Though governments pretend to be in control the facts suggest otherwise. Part of the problem is the government’s habit of power.  They’ve had it for so long they think it is theirs by right.  Bureaucrats want the public to remain unprotected by encryption, the better to keep the public safe, though probably the better to keep everyone under control.  And they’re not succeeding.  As Sweden shows government itself is often hardly better off than anyone else. In the near future the only places privacy will survive is in failed states too primitive to keep records or so lawless they’ve torched everything.

The world order has already lost the nuclear containment battle.  It’s lost the immigration battle.   Now it appears they’re about to lose the privacy battle.  Perhaps complexity is finally getting the better of the old global elite.  In a little noted article at the end of 2016 the New York Times noted that for “the first time since World War II that trade with other nations has declined during a period of economic growth … there are also signs that the slowdown is becoming structural. Developed nations appear to be backing away from globalization.”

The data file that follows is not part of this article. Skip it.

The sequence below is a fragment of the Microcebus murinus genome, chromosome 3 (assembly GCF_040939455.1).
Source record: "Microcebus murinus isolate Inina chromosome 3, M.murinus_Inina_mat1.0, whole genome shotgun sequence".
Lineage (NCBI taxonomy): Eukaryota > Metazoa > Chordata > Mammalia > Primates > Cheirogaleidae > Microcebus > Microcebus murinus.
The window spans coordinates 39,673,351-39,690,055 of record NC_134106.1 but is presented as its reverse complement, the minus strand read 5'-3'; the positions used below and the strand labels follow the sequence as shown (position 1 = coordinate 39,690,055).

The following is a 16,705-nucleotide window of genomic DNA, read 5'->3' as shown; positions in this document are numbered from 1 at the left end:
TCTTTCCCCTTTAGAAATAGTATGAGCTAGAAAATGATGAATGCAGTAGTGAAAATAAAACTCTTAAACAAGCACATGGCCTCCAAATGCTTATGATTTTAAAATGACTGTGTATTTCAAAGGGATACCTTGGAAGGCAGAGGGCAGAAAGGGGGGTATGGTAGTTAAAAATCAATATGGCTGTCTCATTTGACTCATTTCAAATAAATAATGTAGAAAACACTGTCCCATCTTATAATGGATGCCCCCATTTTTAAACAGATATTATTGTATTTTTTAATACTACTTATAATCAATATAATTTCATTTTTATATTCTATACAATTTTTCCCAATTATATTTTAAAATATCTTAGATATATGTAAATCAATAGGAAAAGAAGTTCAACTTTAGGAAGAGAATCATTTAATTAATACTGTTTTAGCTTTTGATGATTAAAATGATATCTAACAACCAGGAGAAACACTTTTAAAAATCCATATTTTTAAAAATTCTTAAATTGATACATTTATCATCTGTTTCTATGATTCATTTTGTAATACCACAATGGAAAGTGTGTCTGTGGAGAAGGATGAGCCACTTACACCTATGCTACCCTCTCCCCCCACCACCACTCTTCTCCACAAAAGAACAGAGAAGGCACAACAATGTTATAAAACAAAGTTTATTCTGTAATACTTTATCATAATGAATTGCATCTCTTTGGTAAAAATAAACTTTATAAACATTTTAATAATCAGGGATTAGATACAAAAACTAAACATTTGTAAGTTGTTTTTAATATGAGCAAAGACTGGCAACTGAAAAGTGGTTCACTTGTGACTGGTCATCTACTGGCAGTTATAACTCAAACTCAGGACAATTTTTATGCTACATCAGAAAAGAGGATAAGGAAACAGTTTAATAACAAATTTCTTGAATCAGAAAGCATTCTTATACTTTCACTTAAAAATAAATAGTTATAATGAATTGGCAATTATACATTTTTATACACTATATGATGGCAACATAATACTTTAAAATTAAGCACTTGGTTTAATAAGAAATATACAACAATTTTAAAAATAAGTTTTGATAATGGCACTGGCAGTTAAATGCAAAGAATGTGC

Europe is fraying around the edges; low tariffs and transportation costs cannot get much lower. And China’s role in the global economy is changing …the share of imported components in products “Made in China” has fallen to 35 percent from 60 percent in the 1990s … China joined this club the old-fashioned way: It used factories to build a middle class. But the automation of factory work is making it harder for other nations to follow.